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To restructure the church, restructure yourself

To restructure the church, restructure yourself

The Rev Alex Dyer has some thoughts about the kinds of thinking that the Episcopal Church needs to cultivate as it contemplates restructuring. Writing for Episcopal News Service, he says:

We need to let go of our self-aggrandizing goals and seek to build a truly new church that responds to the needs of the world, with word and action. To most of my non-church attending friends, the Episcopal Church, like most churches, appears to care about the world most when it suits our own needs or makes us look good. Our ineffectiveness has not gone unnoticed by those outside the church. The Episcopal Church I know is a different church where great work is being done, and I think we are capable of much more.

A huge part of change is engaging in a process of self-sacrifice and owning our own accountability in the system. If you are concerned with, for example, ministry to Spanish-speaking people or university chaplaincies (or whatever), then stop looking just to your diocese or the Episcopal Church Center to solve the problem. We need to start claiming our own authority to solve problems for our own ministry contexts. Claiming our own local authority balanced with our recognition of our mutual interdependence will help us forge a new path that others will want to join.

Speaking of our own authority, let’s not sit around idly and wait for a restructuring committee to give us all the answers we need. This transformation needs to start at the parish level or diocesan level while the restructuring committee does the work that it needs to do on the largest levels of our church.

What else needs restructuring besides our administration and governance? What about parish life? Seminary education? The role of a diocese? What else?


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It is interesting to combine the two comments above. I don’t think seminaries teach disdain for lay people. Rather, clergy come out of seminary excited to share what they have learned, and discover that often in-depth Adult Education offerings are so poorly attended. Survey lay people and they say they want a course — do the work to prepare and offer it and they don’t show up.

Sunny Hallanan (added by ~ed.)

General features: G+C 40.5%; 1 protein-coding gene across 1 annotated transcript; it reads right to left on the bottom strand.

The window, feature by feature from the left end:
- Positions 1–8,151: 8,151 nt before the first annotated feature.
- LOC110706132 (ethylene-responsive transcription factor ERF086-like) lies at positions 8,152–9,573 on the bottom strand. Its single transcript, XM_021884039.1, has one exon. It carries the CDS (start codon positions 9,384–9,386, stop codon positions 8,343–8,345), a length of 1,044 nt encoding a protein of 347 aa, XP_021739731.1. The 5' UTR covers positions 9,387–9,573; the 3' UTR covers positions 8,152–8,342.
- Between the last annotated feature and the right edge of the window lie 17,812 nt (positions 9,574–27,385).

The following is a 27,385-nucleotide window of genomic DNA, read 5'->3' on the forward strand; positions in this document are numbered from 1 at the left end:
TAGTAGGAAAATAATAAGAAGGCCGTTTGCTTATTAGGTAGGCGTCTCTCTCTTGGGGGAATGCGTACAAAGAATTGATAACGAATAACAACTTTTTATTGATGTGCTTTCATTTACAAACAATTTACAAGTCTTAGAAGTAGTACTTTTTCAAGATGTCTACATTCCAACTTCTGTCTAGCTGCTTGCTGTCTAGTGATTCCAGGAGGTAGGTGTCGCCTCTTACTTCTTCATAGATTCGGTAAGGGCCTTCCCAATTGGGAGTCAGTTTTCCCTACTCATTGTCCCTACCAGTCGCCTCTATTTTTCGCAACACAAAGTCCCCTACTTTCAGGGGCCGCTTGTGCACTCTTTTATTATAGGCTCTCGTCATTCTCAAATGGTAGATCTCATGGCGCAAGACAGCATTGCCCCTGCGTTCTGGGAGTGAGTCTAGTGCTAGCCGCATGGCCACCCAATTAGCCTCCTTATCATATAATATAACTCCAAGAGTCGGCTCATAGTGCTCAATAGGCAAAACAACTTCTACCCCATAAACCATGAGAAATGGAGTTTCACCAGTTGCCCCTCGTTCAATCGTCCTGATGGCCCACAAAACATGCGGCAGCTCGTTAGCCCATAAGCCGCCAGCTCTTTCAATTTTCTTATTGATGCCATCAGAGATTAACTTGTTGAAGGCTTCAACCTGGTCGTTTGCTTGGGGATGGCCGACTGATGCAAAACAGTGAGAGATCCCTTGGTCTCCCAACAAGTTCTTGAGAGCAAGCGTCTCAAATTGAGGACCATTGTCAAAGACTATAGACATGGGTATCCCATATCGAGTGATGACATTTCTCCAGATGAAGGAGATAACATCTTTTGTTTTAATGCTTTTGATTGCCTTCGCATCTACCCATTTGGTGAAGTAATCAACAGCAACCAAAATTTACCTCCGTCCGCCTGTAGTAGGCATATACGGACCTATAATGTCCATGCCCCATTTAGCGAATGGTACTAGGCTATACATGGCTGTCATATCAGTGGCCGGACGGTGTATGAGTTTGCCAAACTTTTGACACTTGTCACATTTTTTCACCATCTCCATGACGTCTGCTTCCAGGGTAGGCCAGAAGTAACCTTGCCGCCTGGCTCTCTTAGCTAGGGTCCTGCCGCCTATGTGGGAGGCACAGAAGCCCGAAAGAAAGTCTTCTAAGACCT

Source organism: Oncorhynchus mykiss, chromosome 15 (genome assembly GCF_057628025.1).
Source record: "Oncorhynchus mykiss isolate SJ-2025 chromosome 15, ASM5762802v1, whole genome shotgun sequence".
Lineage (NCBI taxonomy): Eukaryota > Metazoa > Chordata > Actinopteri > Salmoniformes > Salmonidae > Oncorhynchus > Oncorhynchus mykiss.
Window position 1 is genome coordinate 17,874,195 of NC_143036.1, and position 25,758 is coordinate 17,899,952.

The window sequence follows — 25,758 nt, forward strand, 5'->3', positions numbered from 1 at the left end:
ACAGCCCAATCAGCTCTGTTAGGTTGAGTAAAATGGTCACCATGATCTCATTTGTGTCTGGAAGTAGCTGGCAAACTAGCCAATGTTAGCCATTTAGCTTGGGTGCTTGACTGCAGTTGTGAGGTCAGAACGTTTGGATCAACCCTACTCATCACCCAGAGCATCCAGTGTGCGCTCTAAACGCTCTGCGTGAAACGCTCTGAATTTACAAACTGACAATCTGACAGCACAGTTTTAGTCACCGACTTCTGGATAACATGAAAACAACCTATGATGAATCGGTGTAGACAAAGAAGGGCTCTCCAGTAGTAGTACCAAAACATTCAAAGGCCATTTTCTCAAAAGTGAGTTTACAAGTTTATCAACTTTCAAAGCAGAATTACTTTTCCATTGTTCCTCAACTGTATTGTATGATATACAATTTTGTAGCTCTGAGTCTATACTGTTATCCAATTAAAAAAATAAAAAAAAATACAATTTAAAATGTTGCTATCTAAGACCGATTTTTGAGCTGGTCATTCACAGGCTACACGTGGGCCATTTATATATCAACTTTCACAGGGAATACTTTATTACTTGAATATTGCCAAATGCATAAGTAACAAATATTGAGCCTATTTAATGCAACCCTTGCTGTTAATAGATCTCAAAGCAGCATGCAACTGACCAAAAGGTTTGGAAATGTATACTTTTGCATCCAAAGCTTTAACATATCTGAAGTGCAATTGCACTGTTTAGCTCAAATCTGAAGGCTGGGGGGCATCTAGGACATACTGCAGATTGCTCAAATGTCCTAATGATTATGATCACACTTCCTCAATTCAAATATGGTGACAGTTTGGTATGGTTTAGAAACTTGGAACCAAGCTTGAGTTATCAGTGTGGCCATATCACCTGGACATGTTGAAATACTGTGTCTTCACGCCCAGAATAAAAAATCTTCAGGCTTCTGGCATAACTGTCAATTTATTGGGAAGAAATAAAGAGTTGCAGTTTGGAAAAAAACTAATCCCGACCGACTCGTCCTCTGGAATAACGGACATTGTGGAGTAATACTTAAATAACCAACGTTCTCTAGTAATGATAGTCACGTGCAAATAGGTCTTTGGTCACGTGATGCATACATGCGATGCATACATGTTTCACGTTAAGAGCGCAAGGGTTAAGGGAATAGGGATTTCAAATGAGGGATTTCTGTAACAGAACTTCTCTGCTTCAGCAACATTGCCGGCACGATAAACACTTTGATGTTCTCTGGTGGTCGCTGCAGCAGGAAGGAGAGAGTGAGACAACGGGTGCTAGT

Bill Dilworth

I wish we would restructure adult education in church. In parishes with which I am familiar, the general patterns of AE are what’s sometimes called “the rector’s forum” or something similar, and the short-term class. The first often has no focus other than that brought up by the participants, and as the name suggests is run by the rector. The second is about some specific topic, may be facilitated by a lay-person, but may last only one or a few sessions.

I found much to be admired in my parents’ experience of adult Sunday School classes in their Methodist congregation. There were different groupings to choose from rather than a one-size-fits-all seminar, they were lay-led rather than clergy-driven, they allowed class members to relate more closely to other congregants than was possible during services or coffee hour, and they could be used for long-term, in-depth exploration of a topic than is usually afforded in AE. They began about an hour before services, and then stopped so that the classes could come together as a congregation.

I don’t have much optimism for the prospects of instituting such a thing in the Episcopal Church, of course. Most Churchpeople can’t seem to find time for one hour of services on Sunday morning, much less adding another hour for education. And the bias against certain types of “enthusiasm” that opposed Wesley hasn’t died out completely – even committed Churchpeople may be suspicious of “too much” interest in religion. I think it’s a pity, because I think it could do the Episcopal Church much good to have a more stable, in-depth venue for AE.

Wendy Dackson

We also have to really re-think the way future ordained leaders are trained to relate to lay people in the seminaries. I’ve come across too many instances (especially conversations with clergy and pastoral theology teachers) where it’s evident to me that clergy are trained to regard lay people as a bad joke, an enemy, a problem to be solved. What other institution on earth would keep expensive training facilities where future leaders are taught to blow off the people they want to reach? When I hear clergy speak of lay people as a problem, I’m not surprised that lay people solve that problem. By leaving.

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